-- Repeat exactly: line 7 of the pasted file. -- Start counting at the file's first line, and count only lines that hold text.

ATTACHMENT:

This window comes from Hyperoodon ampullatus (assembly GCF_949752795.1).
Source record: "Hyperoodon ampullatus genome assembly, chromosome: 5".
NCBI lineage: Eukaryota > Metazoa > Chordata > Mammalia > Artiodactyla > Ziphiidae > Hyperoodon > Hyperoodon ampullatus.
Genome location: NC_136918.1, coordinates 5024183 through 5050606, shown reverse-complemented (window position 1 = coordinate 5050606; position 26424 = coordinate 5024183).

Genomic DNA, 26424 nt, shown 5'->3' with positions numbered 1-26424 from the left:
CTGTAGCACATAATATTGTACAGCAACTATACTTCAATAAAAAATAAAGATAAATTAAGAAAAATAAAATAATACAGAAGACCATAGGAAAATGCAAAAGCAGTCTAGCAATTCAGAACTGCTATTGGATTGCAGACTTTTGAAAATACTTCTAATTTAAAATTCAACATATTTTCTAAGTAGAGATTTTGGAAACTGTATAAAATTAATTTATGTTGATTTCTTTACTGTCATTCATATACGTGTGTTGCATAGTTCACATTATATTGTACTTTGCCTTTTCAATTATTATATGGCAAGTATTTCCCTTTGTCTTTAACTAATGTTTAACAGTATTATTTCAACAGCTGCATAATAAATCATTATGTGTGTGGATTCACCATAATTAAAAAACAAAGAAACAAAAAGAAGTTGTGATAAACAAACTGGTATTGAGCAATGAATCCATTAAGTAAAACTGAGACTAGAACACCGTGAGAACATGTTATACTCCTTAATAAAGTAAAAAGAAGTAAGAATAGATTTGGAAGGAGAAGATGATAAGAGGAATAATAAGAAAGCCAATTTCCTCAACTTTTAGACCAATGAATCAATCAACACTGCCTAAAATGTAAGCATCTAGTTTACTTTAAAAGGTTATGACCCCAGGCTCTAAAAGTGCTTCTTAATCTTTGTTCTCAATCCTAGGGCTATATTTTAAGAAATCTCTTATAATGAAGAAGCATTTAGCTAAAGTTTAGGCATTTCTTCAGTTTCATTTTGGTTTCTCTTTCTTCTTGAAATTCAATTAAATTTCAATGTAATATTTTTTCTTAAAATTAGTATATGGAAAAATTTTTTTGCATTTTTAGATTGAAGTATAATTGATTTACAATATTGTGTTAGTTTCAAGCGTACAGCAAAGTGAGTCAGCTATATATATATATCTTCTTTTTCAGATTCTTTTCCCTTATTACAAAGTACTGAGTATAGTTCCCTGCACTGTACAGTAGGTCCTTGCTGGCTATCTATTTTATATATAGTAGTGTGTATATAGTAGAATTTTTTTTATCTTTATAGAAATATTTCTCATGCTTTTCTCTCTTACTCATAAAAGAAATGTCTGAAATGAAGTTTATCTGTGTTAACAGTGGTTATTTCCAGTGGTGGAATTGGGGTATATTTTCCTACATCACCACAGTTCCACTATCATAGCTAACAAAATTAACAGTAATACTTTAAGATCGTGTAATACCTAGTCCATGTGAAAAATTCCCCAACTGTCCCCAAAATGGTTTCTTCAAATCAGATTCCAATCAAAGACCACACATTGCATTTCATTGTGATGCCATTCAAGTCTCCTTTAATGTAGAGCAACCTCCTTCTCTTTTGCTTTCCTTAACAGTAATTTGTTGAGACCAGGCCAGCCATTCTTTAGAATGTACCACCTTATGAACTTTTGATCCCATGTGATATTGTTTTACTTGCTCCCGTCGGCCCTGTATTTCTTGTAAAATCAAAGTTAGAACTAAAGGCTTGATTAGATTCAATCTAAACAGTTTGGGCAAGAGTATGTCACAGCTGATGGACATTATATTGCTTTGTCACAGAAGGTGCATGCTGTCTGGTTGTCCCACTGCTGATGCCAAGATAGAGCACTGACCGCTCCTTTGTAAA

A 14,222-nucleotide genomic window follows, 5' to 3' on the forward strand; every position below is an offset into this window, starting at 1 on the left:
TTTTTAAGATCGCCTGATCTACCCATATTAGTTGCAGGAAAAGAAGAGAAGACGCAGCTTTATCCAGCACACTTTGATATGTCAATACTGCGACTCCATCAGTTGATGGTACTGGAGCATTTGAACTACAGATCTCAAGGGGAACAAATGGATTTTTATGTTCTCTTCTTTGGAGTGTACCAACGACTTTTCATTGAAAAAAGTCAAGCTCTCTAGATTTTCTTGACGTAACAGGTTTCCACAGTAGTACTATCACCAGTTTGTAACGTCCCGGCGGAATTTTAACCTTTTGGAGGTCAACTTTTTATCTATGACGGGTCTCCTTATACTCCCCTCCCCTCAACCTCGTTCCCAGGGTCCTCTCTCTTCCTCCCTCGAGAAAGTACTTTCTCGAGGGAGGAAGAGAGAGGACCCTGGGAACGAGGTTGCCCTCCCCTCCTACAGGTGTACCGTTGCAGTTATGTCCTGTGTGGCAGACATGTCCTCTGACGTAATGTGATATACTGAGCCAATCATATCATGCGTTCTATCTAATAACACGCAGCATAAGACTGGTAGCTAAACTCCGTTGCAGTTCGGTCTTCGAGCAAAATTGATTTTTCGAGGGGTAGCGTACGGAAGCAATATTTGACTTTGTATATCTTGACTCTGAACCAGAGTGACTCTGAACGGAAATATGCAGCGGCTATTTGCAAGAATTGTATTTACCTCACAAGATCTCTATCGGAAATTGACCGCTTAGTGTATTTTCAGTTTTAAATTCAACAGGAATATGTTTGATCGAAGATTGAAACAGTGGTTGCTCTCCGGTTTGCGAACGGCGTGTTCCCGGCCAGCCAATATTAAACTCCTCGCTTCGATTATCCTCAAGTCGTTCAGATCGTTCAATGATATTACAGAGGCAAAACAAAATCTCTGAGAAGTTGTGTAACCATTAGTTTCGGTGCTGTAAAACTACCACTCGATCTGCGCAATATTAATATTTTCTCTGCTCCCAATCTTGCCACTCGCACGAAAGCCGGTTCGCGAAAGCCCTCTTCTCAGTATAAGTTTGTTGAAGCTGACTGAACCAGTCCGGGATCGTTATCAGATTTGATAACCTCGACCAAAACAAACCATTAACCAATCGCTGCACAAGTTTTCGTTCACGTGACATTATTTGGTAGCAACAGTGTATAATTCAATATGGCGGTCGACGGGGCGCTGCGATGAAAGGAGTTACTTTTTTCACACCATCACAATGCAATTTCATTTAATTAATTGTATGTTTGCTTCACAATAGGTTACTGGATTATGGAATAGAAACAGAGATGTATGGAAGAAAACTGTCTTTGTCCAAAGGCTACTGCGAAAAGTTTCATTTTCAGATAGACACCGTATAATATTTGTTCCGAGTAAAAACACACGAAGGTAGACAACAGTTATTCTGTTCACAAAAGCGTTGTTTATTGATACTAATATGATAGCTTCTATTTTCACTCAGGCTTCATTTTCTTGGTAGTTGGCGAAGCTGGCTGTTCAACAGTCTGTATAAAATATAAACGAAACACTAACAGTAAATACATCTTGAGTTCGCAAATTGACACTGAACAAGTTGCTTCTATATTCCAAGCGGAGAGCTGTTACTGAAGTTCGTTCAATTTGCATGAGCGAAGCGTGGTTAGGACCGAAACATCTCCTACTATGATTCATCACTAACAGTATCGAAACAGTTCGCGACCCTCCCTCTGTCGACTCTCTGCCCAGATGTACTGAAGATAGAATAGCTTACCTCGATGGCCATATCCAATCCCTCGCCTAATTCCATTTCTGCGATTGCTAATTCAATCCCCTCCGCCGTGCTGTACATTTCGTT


A 14,222-nucleotide genomic window follows, 5' to 3' on the forward strand; every position below is an offset into this window, starting at 1 on the left: